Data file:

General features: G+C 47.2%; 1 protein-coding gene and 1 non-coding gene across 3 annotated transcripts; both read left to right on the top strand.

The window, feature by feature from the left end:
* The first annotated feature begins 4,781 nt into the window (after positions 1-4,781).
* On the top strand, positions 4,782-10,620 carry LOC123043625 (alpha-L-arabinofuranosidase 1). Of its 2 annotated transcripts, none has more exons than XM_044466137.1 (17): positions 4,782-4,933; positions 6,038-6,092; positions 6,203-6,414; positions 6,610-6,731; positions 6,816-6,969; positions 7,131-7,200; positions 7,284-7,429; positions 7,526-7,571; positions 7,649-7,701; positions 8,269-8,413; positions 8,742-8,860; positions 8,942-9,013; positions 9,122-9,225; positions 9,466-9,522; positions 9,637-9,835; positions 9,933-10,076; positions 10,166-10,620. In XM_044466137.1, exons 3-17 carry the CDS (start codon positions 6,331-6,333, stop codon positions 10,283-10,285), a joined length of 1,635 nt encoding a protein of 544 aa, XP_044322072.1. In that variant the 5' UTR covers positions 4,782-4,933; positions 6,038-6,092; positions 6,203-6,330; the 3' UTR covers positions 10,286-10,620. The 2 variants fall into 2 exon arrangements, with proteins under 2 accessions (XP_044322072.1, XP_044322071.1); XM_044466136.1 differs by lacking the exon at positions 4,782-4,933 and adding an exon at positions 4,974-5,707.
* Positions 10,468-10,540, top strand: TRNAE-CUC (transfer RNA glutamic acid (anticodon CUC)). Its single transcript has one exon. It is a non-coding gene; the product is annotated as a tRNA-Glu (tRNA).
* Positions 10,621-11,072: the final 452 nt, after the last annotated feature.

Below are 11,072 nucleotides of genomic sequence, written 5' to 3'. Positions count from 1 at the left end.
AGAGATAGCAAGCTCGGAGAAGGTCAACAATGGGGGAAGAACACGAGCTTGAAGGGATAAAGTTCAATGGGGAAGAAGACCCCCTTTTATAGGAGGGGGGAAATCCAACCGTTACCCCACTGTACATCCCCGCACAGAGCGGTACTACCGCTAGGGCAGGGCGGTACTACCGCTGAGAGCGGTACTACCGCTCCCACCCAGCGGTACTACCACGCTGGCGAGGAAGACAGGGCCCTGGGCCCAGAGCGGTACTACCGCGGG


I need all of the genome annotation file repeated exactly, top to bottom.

General features: G+C 47.2%; 1 protein-coding gene and 1 non-coding gene across 3 annotated transcripts; both read left to right on the top strand.

The window, feature by feature from the left end:
* The first annotated feature begins 4,781 nt into the window (after positions 1-4,781).
* On the top strand, positions 4,782-10,620 carry LOC123043625 (alpha-L-arabinofuranosidase 1). Of its 2 annotated transcripts, none has more exons than XM_044466137.1 (17): positions 4,782-4,933; positions 6,038-6,092; positions 6,203-6,414; positions 6,610-6,731; positions 6,816-6,969; positions 7,131-7,200; positions 7,284-7,429; positions 7,526-7,571; positions 7,649-7,701; positions 8,269-8,413; positions 8,742-8,860; positions 8,942-9,013; positions 9,122-9,225; positions 9,466-9,522; positions 9,637-9,835; positions 9,933-10,076; positions 10,166-10,620. In XM_044466137.1, exons 3-17 carry the CDS (start codon positions 6,331-6,333, stop codon positions 10,283-10,285), a joined length of 1,635 nt encoding a protein of 544 aa, XP_044322072.1. In that variant the 5' UTR covers positions 4,782-4,933; positions 6,038-6,092; positions 6,203-6,330; the 3' UTR covers positions 10,286-10,620. The 2 variants fall into 2 exon arrangements, with proteins under 2 accessions (XP_044322072.1, XP_044322071.1); XM_044466136.1 differs by lacking the exon at positions 4,782-4,933 and adding an exon at positions 4,974-5,707.
* Positions 10,468-10,540, top strand: TRNAE-CUC (transfer RNA glutamic acid (anticodon CUC)). Its single transcript has one exon. It is a non-coding gene; the product is annotated as a tRNA-Glu (tRNA).
* Positions 10,621-11,072: the final 452 nt, after the last annotated feature.

Below are 11,072 nucleotides of genomic sequence, written 5' to 3'. Positions count from 1 at the left end.
AGAGATAGCAAGCTCGGAGAAGGTCAACAATGGGGGAAGAACACGAGCTTGAAGGGATAAAGTTCAATGGGGAAGAAGACCCCCTTTTATAGGAGGGGGGAAATCCAACCGTTACCCCACTGTACATCCCCGCACAGAGCGGTACTACCGCTAGGGCAGGGCGGTACTACCGCTGAGAGCGGTACTACCGCTCCCACCCAGCGGTACTACCACGCTGGCGAGGAAGACAGGGCCCTGGGCCCAGAGCGGTACTACCGCGGG